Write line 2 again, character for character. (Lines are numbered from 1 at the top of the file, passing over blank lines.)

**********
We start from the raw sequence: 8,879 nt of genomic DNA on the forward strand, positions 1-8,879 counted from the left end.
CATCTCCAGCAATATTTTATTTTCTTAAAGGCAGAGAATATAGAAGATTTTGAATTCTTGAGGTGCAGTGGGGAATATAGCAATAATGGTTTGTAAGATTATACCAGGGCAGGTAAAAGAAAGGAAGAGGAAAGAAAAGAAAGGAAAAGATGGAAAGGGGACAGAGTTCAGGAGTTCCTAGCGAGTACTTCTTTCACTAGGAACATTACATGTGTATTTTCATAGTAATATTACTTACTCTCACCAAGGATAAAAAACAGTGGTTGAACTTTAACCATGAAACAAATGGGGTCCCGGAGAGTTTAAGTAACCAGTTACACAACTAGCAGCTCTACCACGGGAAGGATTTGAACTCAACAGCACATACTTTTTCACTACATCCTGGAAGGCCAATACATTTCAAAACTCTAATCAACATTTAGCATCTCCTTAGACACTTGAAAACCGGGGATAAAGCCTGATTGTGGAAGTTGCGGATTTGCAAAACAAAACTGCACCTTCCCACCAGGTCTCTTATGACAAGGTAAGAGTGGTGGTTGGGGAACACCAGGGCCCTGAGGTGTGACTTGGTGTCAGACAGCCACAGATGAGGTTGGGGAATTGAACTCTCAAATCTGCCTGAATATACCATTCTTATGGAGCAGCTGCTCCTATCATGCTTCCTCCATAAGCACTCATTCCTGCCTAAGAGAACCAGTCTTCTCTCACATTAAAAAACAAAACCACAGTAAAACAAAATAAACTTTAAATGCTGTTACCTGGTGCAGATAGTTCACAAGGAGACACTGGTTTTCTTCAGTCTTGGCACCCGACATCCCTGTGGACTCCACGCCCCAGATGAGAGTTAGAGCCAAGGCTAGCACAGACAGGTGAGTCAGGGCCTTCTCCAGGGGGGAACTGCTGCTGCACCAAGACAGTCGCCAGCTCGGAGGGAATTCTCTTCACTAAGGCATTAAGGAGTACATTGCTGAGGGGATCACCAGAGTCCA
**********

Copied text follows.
CATCTCCAGCAATATTTTATTTTCTTAAAGGCAGAGAATATAGAAGATTTTGAATTCTTGAGGTGCAGTGGGGAATATAGCAATAATGGTTTGTAAGATTATACCAGGGCAGGTAAAAGAAAGGAAGAGGAAAGAAAAGAAAGGAAAAGATGGAAAGGGGACAGAGTTCAGGAGTTCCTAGCGAGTACTTCTTTCACTAGGAACATTACATGTGTATTTTCATAGTAATATTACTTACTCTCACCAAGGATAAAAAACAGTGGTTGAACTTTAACCATGAAACAAATGGGGTCCCGGAGAGTTTAAGTAACCAGTTACACAACTAGCAGCTCTACCACGGGAAGGATTTGAACTCAACAGCACATACTTTTTCACTACATCCTGGAAGGCCAATACATTTCAAAACTCTAATCAACATTTAGCATCTCCTTAGACACTTGAAAACCGGGGATAAAGCCTGATTGTGGAAGTTGCGGATTTGCAAAACAAAACTGCACCTTCCCACCAGGTCTCTTATGACAAGGTAAGAGTGGTGGTTGGGGAACACCAGGGCCCTGAGGTGTGACTTGGTGTCAGACAGCCACAGATGAGGTTGGGGAATTGAACTCTCAAATCTGCCTGAATATACCATTCTTATGGAGCAGCTGCTCCTATCATGCTTCCTCCATAAGCACTCATTCCTGCCTAAGAGAACCAGTCTTCTCTCACATTAAAAAACAAAACCACAGTAAAACAAAATAAACTTTAAATGCTGTTACCTGGTGCAGATAGTTCACAAGGAGACACTGGTTTTCTTCAGTCTTGGCACCCGACATCCCTGTGGACTCCACGCCCCAGATGAGAGTTAGAGCCAAGGCTAGCACAGACAGGTGAGTCAGGGCCTTCTCCAGGGGGGAACTGCTGCTGCACCAAGACAGTCGCCAGCTCGGAGGGAATTCTCTTCACTAAGGCATTAAGGAGTACATTGCTGAGGGGATCACCAGAGTCCA